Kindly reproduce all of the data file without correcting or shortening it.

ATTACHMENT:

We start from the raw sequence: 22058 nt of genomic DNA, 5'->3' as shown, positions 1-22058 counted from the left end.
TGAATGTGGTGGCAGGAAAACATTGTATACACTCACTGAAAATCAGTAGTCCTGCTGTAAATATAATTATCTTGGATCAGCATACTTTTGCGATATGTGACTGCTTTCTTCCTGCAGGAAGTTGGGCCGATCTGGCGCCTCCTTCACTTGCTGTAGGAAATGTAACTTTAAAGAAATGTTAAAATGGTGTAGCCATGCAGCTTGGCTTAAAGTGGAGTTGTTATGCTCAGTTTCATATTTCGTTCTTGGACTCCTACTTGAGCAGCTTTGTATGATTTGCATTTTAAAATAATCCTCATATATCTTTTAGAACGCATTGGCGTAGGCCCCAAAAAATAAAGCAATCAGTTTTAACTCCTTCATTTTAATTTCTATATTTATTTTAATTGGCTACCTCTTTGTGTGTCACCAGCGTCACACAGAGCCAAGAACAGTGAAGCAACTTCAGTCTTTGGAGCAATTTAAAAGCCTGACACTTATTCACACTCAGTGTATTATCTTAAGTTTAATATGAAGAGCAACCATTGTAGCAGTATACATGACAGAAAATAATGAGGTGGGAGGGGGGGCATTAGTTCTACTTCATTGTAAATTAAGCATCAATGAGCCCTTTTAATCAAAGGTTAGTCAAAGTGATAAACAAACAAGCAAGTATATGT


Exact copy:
We start from the raw sequence: 22058 nt of genomic DNA, 5'->3' as shown, positions 1-22058 counted from the left end.
TGAATGTGGTGGCAGGAAAACATTGTATACACTCACTGAAAATCAGTAGTCCTGCTGTAAATATAATTATCTTGGATCAGCATACTTTTGCGATATGTGACTGCTTTCTTCCTGCAGGAAGTTGGGCCGATCTGGCGCCTCCTTCACTTGCTGTAGGAAATGTAACTTTAAAGAAATGTTAAAATGGTGTAGCCATGCAGCTTGGCTTAAAGTGGAGTTGTTATGCTCAGTTTCATATTTCGTTCTTGGACTCCTACTTGAGCAGCTTTGTATGATTTGCATTTTAAAATAATCCTCATATATCTTTTAGAACGCATTGGCGTAGGCCCCAAAAAATAAAGCAATCAGTTTTAACTCCTTCATTTTAATTTCTATATTTATTTTAATTGGCTACCTCTTTGTGTGTCACCAGCGTCACACAGAGCCAAGAACAGTGAAGCAACTTCAGTCTTTGGAGCAATTTAAAAGCCTGACACTTATTCACACTCAGTGTATTATCTTAAGTTTAATATGAAGAGCAACCATTGTAGCAGTATACATGACAGAAAATAATGAGGTGGGAGGGGGGGCATTAGTTCTACTTCATTGTAAATTAAGCATCAATGAGCCCTTTTAATCAAAGGTTAGTCAAAGTGATAAACAAACAAGCAAGTATATGT